The Sadbhavna of the surgical strikers : The Himalayan Jonga Rally 1986

The Sadbhavna of the surgical strikers : The Himalayan Jonga Rally 1986


The Sadbhavna of the surgical strikers : The Himalayan Jonga Rally 1986


Colonel Ranjit Singh

Certain happenings in a unit are celebrated, the big ones live on and the minor ones last awhile. Some unsavoury and embarrassing ones are brushed under the carpet and left there to be forgotten.

A few small events are innocuous and remain just as a pleasant memory or otherwise, this is one of them, the real story of which we kept to ourselves and to which only then Captain Balbir Sambyal and I then a Major were privy to.

The then Army Cdr Northern Command had a reputation of being a hard task master and perfectionist. He detested sloth and inefficiency and did not tolerate non performers. He was extremely fond of his drinks and had a very hot temper.

All in all, a feared and well known figure in army circles. He was also a flashy, stylish man, slim, tall, good looking with long white hair.

He was a speed freak and many a time drove to the golf course in impeccable whites in his open jeep, no driver, alone and at a screaming speed.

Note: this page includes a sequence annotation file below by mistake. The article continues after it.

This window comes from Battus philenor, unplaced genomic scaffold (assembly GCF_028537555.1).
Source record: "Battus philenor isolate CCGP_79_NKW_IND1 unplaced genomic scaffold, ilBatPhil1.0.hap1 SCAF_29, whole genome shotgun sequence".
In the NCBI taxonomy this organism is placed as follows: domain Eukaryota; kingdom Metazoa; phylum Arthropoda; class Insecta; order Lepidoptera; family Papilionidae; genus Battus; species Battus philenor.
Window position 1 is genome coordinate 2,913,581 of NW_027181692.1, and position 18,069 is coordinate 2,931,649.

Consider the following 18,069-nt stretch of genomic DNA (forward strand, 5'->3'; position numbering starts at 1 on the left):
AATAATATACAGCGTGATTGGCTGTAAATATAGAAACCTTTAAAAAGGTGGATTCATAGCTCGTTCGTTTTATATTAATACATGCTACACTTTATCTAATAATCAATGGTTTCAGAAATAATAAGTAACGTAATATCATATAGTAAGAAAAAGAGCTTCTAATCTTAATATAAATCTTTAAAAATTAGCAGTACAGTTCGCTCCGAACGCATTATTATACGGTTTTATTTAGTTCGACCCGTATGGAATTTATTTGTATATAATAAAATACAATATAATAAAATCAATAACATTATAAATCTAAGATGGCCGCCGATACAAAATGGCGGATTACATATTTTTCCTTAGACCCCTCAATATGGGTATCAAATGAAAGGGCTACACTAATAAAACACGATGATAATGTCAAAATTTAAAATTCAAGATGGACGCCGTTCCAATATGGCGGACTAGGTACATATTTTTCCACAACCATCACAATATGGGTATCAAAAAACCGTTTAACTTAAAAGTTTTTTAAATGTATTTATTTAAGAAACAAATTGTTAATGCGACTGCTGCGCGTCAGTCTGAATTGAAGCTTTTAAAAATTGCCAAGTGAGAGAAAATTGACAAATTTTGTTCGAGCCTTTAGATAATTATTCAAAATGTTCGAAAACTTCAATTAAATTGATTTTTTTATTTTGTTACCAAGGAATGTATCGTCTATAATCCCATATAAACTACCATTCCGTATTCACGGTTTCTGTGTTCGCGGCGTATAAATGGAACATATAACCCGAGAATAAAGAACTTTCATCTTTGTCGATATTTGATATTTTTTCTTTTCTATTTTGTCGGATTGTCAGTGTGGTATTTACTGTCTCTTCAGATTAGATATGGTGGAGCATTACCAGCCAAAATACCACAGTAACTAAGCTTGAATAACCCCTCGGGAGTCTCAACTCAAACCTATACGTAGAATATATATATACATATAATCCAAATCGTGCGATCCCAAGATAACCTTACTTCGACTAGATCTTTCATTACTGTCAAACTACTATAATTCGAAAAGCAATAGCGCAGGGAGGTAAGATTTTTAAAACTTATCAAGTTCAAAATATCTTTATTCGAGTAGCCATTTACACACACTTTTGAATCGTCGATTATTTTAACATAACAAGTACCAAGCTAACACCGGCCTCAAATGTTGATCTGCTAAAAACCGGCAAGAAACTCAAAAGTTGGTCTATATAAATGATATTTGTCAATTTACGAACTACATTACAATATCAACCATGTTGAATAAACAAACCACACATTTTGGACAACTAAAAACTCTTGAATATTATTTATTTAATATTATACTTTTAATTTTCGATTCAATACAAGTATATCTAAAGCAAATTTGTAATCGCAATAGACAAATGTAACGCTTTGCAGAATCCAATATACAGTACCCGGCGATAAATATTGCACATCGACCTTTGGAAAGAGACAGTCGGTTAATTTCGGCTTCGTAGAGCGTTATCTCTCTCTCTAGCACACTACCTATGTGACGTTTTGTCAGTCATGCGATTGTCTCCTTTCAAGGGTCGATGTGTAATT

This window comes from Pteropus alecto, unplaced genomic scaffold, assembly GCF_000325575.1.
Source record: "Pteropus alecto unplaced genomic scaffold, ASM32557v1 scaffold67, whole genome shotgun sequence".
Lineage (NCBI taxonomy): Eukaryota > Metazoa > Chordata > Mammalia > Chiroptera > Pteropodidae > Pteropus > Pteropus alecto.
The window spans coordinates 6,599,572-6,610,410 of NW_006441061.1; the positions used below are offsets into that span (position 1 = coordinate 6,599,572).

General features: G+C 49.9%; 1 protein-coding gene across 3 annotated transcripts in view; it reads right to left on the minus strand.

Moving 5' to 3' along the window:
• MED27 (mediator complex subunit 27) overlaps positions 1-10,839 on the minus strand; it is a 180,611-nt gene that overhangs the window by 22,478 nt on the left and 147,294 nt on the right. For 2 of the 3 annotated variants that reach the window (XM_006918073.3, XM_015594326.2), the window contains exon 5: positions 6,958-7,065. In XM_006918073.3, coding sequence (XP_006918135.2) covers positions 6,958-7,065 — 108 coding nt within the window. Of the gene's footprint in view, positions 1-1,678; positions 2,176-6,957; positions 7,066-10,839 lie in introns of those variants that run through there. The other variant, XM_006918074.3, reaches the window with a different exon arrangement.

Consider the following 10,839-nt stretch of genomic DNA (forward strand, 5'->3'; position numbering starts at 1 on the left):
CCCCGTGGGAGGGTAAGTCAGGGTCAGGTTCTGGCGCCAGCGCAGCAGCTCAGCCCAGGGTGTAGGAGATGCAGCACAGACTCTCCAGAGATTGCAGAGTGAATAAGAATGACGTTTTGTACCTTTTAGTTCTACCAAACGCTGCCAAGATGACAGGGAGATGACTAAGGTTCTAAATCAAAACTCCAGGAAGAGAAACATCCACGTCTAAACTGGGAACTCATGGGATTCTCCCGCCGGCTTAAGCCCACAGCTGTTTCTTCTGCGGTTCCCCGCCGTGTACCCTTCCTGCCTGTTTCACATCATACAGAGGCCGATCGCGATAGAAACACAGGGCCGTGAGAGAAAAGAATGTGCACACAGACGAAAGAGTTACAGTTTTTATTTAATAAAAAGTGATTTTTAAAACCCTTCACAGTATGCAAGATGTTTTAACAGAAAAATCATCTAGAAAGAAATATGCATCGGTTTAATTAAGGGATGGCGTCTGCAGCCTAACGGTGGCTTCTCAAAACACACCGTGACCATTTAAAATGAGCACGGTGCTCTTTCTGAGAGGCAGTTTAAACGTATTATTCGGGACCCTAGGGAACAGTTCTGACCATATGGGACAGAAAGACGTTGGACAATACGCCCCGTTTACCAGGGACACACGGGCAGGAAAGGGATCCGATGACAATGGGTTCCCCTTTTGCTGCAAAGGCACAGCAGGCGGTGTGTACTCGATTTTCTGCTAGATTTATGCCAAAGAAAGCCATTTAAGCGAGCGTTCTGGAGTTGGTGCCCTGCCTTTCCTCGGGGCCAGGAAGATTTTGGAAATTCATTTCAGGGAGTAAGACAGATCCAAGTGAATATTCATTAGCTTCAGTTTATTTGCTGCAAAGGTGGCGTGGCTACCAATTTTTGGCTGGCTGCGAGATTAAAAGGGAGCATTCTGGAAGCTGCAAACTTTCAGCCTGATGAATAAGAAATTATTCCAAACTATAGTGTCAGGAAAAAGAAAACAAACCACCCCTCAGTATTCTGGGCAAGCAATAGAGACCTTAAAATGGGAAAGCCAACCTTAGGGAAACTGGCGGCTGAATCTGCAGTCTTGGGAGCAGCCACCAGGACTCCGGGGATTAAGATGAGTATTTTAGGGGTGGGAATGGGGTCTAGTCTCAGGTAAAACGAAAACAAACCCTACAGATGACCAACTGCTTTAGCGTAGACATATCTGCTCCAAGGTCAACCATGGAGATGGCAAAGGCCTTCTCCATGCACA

Ages ago when he was the Brigadier General Staff of a Corps, our unit did an exercise under him. In the exercise we lost a NCO who was washed away in a tributary of Chenab River and drowned rather than becoming an exercise Prisoner of War.

This incident and the unit’s performance during the War had so impressed him that it was embossed on his mind. He remembered 9 Special Forces as he rose on to higher echelons in the army.

Years later, The Exercise Group Commander of that particular exercise was now the Commanding Officer of 9 and the BGS was now the Army Commander or the GOC in C. NINE was directly under the HQ Northern Command.

On his first visit to the unit, the CO received him near the car park and while walking to the office, hoping to catch the CO by surprise he asked him about the drowning incident years ago and snapped, ‘Do you know the soldiers name’? The CO promptly shot back in the same tone, ‘ Havildar Lal Chand Dhillon, Sir I was the Group Commander during that exercise. A mutual understanding between the two was set.